April 26, 2017

Tim Kauffman

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AFGE Council of Prison Locals President Eric Young attends 20th Year Memorial Service of Officer Scott Williams

Young says that stricter penalties may protect more correctional officers on the job 

LOMPOC, CA  On the 20th anniversary of Correctional Officer Scott Williams' murder, American Federation of Government Employees Council of Prison Locals (CPL) President Eric Young called for stricter penalties to protect other officers from suffering the same fate. 

"Correctional officers work day in and day out in our nation's prisons so that our citizens may know peace," said Eric Young, President of AFGE's Council of Prison Locals. "Before his death, Officer Scott Williams had two weapons shoved down from behind into his neck – severing both his carotid arteries. Although mortally wounded, he was able to come to the aid of another correctional worker in danger. His murder at the hands of an inmate is a clear example to the public of the sacrifices that law enforcement officers make for our security of the country, and an example of the clear and present danger our correctional workers face daily."   

The inmate accused of killing Officer Williams was scheduled to stand trial back in 2005, but that still has not happened.  This incident was caught on film, yet justice has eluded the Williams family since April 3, 1997.  Kristy, Scott's wife, spoke at his memorial.  She mentioned Scott dropped off their two daughters (five-year-old Kaitlin and 10-month-old Kallee) at their restaurant prior to Scott leaving for work. She stated, “I kissed him and watched him drive off in his new truck."

"This is the reality of all our correctional workers across this country who leave their families daily heading to work.  They never know if they will return," Young said.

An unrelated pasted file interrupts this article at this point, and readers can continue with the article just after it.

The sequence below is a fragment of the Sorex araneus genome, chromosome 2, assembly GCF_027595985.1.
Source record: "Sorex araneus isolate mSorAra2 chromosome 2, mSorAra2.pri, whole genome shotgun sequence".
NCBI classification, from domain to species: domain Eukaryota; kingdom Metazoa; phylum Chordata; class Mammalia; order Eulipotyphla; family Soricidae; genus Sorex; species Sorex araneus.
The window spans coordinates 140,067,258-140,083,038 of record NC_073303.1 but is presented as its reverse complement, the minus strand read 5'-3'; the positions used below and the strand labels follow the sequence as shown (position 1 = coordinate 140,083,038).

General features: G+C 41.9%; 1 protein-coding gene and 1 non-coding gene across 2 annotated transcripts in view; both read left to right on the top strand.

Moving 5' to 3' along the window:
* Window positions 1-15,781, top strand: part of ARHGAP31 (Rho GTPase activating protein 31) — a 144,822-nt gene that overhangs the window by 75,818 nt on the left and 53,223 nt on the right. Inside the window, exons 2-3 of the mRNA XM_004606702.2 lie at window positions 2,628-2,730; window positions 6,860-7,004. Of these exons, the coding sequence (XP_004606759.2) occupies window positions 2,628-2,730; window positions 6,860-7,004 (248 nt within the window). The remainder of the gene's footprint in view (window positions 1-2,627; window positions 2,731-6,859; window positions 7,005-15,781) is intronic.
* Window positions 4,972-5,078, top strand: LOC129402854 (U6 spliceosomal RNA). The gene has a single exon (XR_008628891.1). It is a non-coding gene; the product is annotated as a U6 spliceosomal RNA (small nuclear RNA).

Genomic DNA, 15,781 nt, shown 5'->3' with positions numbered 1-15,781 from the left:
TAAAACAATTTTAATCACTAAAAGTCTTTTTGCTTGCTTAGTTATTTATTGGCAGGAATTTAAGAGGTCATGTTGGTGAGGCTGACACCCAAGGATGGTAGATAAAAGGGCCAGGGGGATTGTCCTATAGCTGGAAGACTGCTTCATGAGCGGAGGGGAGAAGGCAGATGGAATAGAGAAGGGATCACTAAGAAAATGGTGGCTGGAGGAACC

Young added, "These stabbings are a reminder to the general public of the dangerous work that correctional professionals take on every day and should be a constant reminder to legislators and administration officials to appropriately fund our prisons. We need proper staffing levels so we can manage safe prisons.  We are not a swamp!  We are law enforcement officers who are sworn to protect and defend the Constitution.  We are the people who protect the people in America - from enemies foreign and domestic. Officer Williams’ murderer was presumed to have been radicalized by an Islamic leader prior to the vicious assaults of Officer Williams and other responding staff," Young said.  

Young called on Congress to pass bills like the Thin Blue Line Act and Back the Blue Act to put stricter penalties in place for inmates who kill our staff in the performance of their duties.  

The Thin Blue Line Act – H.R. 115 – was introduced in the House on Jan. 3, 2017 by Rep. Vern Buchanan of Florida and has already gained 12 cosponsors. They are: Reps. Dana Rohrabacher of California, Matt Gaetz, Bill Posey, and Brian Mast of Florida, Steven Palazzo of Mississippi, Tom Reed of New York, Steve Russell of Oklahoma, Lou Barletta and Glenn Thompson of Pennsylvania, Michael Conaway and Brian Babin of Texas, and David McKinley of West Virginia. In the 114th Congress it was introduced in the Senate – S. 2034 –  by Sen. Pat Toomey of Pennsylvania, and had 24 cosponsors. The Back the Blue Act – S. 3184 – was introduced in the 114th Congress by Sen. John Cornyn of Texas, and had 13 cosponsors.

“Passing the Thin Blue Line Act and Back the Blue Act would create a powerful deterrent for inmates who kill correctional officers," Young said. "Our staff doesn't carry guns in prisons. When they are subject to imminent bodily harm, they don't have the same tools as law enforcement officers on the street to protect themselves. We want to know however that there's an ultimate consequence when someone takes the life of our correctional staff.  Then, and only then will it make us feel safer behind the prison walls and fences in America," Young asserted.

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